A Rise in Hybrid Meetings and Events
The COVID-19 pandemic has presented new challenges to the event industry. But, with crisis, often comes innovation. As automobile manufacturers have quickly changed their business model from building cars to building ventilators, the events industry is responding with different ways to use technology to connect organizations and people.
One of the impacts of the pandemic is that people everywhere have become more comfortable with virtual technology. Our children and teachers have adapted from classroom instruction to online learning. Our colleagues kept collaboration and teamwork alive using Microsoft Teams, Zoom, WebEx and a host of other applications. While the Millennial generation has grown up with FaceTime and video chat, now even my 76-year-old mother has become proficient at setting up family Zoom meetings. These new realities are propelling the use of virtual technologies forward.
You may recall after 9/11 and the Great Recession when planners, venues and technology companies expected video conferencing to become a part of the new norm and invested significant capital in that direction. We learned quickly that the industry at large was not ready to make the move to this type of virtual approach. We underestimated the importance of human connection. The ability to read body language and meet face-to-face is important. The opportunity to socialize before and after meetings is crucial. Technology can never fully replace face-to-face communication, but it can become a tool to help us through challenging times, and the answer might just be a combination of in-person meetings connected by technology.
Things are different now than in the aftermath of 9/11 or the Great Recession. Great advances have been made over the past decade in technology, hardware, connection speeds and the use of the Cloud to enable virtual events. Most importantly, meeting and event participants are now more comfortable using technology to connect virtually. COVID-19 has prepared us for a technological pivot in the meeting industry.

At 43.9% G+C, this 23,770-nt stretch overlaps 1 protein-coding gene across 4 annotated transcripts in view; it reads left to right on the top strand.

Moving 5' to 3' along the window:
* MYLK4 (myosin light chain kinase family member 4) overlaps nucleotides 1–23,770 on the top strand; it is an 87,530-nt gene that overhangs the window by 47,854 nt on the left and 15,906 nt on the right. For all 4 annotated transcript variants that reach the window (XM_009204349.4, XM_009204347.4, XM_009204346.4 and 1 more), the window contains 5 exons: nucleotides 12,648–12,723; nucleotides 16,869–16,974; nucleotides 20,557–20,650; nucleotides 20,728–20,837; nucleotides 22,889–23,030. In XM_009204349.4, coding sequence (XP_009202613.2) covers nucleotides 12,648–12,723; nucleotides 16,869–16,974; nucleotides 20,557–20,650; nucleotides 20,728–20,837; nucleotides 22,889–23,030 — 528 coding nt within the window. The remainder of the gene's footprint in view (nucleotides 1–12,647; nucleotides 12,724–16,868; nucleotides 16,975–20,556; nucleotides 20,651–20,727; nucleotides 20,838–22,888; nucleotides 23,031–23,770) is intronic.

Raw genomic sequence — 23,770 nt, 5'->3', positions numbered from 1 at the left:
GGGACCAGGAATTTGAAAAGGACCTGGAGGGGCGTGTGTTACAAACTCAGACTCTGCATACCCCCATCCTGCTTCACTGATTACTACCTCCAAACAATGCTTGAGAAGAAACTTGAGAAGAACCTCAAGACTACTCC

Humans, whether Millennials or Baby Boomers, are social people. We must meet, in-person and often to create true connections.
Hybrid meetings allow us to connect event participants while simultaneously providing piece of mind. In-person meetings will evolve to become more inclusive. While just a few months ago, a venue may have welcomed 500 people into a ballroom for a general session, the opportunity now exists to welcome 50 people into a more intimate setting in 10 rooms that can be spread out around the world. Connecting rooms or venues with virtual technology will allow this to happen. It will also allow options for participants who may be concerned about their health or have a pre-existing condition.
Additionally, as small, mid-sized and even large companies have become accustomed to employees working from home, our role in connecting people will be even more important. Square, Twitter and Nationwide are a sample of some of the organizations who plan to continue to offer remote working arrangements. This will present a new opportunity for venues to sell space so that team members of companies who have left the brick and mortar office behind can come together to meet. Working from home can be isolating and the need for team members to create face-to-face connections will increase.